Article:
There are simple ways to prevent and detect dangerous air quality conditions and keep yourself safe. Adding a powerful fan, air purifier or both to the kitchen and running them when the stove is on will lower the chances of air quality becoming dangerously poor. 

How to protect yourself from natural gas

1. Keep your kitchen ventilated and always run the exhaust fan

Keeping kitchen windows cracked while cooking is the best defense against harmful toxins and poor air quality. 

Bruce Bisping/Getty Images

Keeping your kitchen well-ventilated, especially while cooking with gas, is one of the best defenses against gas leaks, airborne chemicals and toxins. Most kitchens have windows; if weather permits, always keep one open or cracked while cooking. 

During these colder months when cracking a window isn't always a viable option, you should consider adding a powerful fan to the kitchen that will help disperse concentrated air that may be harmful. 

You should also run the exhaust fan above your range whenever the oven burner or stove is on and keep it running for 20 minutes or so even after you're finished since nasty stuff such as benzene and carbon monoxide may still be lingering in the air.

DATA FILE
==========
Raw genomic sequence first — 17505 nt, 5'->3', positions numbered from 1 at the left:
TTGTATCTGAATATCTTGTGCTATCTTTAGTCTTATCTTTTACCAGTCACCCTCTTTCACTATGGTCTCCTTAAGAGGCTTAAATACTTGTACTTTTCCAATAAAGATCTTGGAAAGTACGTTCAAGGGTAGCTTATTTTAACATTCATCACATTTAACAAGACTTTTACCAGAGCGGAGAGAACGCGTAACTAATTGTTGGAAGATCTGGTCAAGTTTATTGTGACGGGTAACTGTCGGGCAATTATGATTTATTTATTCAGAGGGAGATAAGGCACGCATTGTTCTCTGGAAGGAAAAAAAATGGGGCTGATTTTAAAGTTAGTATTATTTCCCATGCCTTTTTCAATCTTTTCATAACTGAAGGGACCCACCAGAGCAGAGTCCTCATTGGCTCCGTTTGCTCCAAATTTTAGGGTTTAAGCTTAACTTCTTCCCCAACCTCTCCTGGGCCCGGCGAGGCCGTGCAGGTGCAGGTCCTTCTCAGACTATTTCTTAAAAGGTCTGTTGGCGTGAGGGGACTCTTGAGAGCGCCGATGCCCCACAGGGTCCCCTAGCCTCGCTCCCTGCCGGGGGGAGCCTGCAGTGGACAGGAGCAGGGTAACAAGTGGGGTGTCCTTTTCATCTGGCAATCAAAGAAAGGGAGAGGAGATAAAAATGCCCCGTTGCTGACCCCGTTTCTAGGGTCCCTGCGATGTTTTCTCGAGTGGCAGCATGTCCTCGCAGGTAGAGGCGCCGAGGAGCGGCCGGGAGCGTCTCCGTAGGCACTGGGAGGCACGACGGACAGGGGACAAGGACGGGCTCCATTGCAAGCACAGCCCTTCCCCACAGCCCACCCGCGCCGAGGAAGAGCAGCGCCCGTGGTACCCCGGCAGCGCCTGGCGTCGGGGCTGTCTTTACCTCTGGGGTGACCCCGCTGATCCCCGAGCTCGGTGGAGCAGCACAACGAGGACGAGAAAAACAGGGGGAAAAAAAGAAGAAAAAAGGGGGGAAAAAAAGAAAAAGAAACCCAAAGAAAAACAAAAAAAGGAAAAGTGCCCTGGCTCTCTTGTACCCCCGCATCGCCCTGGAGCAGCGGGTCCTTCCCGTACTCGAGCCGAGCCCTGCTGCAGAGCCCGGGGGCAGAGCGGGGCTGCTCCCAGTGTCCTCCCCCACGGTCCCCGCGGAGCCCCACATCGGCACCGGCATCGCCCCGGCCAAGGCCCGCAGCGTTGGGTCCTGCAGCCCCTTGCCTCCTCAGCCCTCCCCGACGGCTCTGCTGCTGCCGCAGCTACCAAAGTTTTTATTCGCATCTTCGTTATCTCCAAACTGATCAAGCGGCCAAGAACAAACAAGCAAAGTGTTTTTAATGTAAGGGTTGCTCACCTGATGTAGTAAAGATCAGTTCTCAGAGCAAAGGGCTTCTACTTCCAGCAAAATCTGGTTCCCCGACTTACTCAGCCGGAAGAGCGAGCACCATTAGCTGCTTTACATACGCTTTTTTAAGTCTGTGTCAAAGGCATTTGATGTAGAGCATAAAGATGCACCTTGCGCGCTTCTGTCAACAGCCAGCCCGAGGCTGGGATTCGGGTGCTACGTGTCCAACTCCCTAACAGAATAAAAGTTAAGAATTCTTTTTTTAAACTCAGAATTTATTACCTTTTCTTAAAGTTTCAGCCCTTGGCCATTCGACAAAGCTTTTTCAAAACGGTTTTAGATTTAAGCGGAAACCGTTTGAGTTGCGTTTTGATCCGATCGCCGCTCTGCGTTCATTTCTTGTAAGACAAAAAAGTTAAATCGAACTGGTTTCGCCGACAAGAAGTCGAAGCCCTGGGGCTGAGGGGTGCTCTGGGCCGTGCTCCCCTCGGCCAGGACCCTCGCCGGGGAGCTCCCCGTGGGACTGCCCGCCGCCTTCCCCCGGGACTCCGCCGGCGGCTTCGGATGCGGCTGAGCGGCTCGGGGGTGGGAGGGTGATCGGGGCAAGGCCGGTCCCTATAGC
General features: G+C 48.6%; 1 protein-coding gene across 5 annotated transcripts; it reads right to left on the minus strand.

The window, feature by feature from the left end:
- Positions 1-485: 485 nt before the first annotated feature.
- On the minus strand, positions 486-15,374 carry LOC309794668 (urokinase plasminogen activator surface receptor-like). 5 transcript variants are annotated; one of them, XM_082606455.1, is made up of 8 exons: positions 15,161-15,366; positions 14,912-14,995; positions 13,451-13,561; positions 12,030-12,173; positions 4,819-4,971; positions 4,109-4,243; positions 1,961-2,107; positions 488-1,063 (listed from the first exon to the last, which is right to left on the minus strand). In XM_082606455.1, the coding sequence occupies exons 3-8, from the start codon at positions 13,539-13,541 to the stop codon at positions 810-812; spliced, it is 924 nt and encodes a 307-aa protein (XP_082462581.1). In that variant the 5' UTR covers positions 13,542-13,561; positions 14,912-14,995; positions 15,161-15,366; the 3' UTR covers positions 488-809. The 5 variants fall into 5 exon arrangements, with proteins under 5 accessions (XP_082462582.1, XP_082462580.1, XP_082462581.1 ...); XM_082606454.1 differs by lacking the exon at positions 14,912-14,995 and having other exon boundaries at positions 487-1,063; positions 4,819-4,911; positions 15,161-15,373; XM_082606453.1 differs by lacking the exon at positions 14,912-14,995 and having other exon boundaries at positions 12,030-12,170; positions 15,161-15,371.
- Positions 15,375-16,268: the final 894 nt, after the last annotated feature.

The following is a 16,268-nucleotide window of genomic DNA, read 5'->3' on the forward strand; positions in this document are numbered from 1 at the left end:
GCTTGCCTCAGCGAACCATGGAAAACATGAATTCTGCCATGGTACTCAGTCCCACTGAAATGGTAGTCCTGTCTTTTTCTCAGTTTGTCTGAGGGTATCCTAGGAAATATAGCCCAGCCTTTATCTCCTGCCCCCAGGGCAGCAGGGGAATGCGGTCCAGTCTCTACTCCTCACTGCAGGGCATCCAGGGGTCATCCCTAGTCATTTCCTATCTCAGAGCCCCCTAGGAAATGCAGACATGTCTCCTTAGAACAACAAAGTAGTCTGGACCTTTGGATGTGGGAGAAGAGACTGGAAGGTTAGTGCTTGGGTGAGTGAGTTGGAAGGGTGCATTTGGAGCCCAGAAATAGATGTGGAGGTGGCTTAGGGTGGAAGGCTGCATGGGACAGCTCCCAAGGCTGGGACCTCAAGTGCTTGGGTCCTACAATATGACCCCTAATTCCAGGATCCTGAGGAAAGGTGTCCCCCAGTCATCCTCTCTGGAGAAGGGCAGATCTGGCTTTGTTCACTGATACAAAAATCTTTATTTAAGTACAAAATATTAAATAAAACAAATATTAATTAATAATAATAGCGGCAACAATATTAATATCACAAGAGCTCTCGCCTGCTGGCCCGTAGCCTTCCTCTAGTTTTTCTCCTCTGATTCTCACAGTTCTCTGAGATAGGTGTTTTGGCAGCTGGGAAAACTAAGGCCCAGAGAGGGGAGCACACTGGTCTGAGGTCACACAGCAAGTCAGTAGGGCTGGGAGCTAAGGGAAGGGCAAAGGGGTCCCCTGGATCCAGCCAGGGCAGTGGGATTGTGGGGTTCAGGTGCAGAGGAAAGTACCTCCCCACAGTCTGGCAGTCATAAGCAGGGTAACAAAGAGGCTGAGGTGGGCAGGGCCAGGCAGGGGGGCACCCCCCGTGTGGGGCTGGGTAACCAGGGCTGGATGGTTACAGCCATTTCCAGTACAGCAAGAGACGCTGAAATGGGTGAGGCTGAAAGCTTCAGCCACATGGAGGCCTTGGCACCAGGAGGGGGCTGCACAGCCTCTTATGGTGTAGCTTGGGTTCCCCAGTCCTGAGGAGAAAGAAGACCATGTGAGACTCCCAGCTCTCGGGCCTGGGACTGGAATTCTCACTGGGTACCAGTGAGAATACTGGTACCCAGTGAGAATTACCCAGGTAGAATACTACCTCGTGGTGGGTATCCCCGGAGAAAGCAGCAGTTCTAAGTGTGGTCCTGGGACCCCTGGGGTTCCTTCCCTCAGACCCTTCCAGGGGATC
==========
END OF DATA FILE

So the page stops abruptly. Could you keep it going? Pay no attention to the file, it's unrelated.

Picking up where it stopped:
2. Monitor your kitchen's air quality

Airthings View Plus will monitor your air quality around the clock and alert you if things become dangerous.


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Arguably, even more important than kitchen ventilation is keeping tabs on your air quality, and several devices are designed to do just that. Adding a carbon monoxide detector is a good start, but most are limited in the toxins they detect. More advanced air quality monitors such as Airthings View Plus and Nest Protect will register other volatile organic compounds (the bad stuff) and sync with an app to alert you directly via your mobile device when air quality becomes dangerous. 

As a bonus, monitors like Airthings detect radon, an airborne carcinogen that occurs naturally as well as other harmful VOCs emitted from plastic wrapping materials, packaging and elsewhere.

3. Don't let the burner run without ignition

This one may seem obvious, but letting the gas run before lighting more than a second or two can emit harmful toxins into your kitchen. If your stove burners aren't igniting right away, you may want to have the stove inspected, repaired or replaced. Double check that all burners are switched off when you've finished cooking. 

4. Adding an air purifier can help, but it's not a fix-all

HEPA air purifiers will reduce volatile organic compounds but not eliminate them. They should be used in concert with other defenses against poor kitchen air quality.